Drug Free Sport Staff Writers

Drug Free Sport Staff Writers

Thursday, May 2, 2013

Drug Abuse and Addiction

As a student-athlete, you may know of someone who is struggling with drug abuse and addiction. It may be a close friend, a teammate, classmate or family member. Substance abuse and addiction can cause problems in the classroom, on the playing field and at home. It can often times leave individuals feeling alone and helpless, a potentially dangerous combination. It is for these reasons, that it is important to have a good understanding of the signs and symptoms of drug abuse and addiction.
Common signs of drug abuse and addiction:
-          Skipping class or flunking class, missing practice, and neglecting other day-to-day responsibilities
-          The use of drugs and/or alcohol during high risk situations (drinking and driving, before practice or a game)
-          Mood swings (fights with friends and/or family members, partners)
-          Legal issues (DUI, selling of drugs, possession charges)
-          A built up tolerance to drugs
-          Withdrawal symptoms
-          Constantly thinking about drug use
-          Understanding the risks of drug use, but continuing to participate
-          Losing interest in sports, socializing and other hobbies
Physical, behavioral and psychological warning signs:
-          Deterioration of physical appearance, grooming habits
-          Tremors, slurred speech
-          Bloodshot eyes, larger than normal pupils
-          Changes in appetite or sleep patterns
-          Sudden weight loss or gain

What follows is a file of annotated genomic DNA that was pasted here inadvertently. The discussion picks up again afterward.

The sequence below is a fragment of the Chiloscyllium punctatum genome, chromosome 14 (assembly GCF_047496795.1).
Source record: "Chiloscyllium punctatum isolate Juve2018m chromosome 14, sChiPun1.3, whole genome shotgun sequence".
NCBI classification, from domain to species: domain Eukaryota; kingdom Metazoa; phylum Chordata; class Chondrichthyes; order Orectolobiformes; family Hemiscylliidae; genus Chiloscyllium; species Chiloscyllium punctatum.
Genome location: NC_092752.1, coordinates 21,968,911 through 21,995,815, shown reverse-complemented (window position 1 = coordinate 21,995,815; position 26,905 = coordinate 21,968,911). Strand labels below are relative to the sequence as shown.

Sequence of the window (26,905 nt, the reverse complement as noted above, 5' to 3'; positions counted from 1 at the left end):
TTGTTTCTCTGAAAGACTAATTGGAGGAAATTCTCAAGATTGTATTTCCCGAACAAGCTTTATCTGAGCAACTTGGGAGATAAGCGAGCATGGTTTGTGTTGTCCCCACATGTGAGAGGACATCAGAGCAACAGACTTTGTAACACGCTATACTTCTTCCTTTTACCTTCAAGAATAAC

-          Always a need for extra money
-          Acting secretive about everything
-          Sudden change in friends
-          Lack of motivation
-          Anxious, fearful and paranoid
-          Angry outbursts and easily agitated
Recognizing that you or someone you know has a drug abuse or addiction problem is the first step, and often the most difficult step, on the road to recovery. Seeking help and finding support is crucial to any addiction recovery, and it takes a tremendous amount of courage to recognize that you or someone you know may need help.
If you feel that you or someone you know has an addiction problem, be proactive and contact any of the following individuals for support:
-          Family member
-          A close friend
-          A therapist or counselor
-          Your health care provider
-          Your athletic trainer, coach and/or another administrator
 Always remember, you are not alone and there are individuals that are willing to help!
 For more information on drug abuse and addiction, please visit the following resources:

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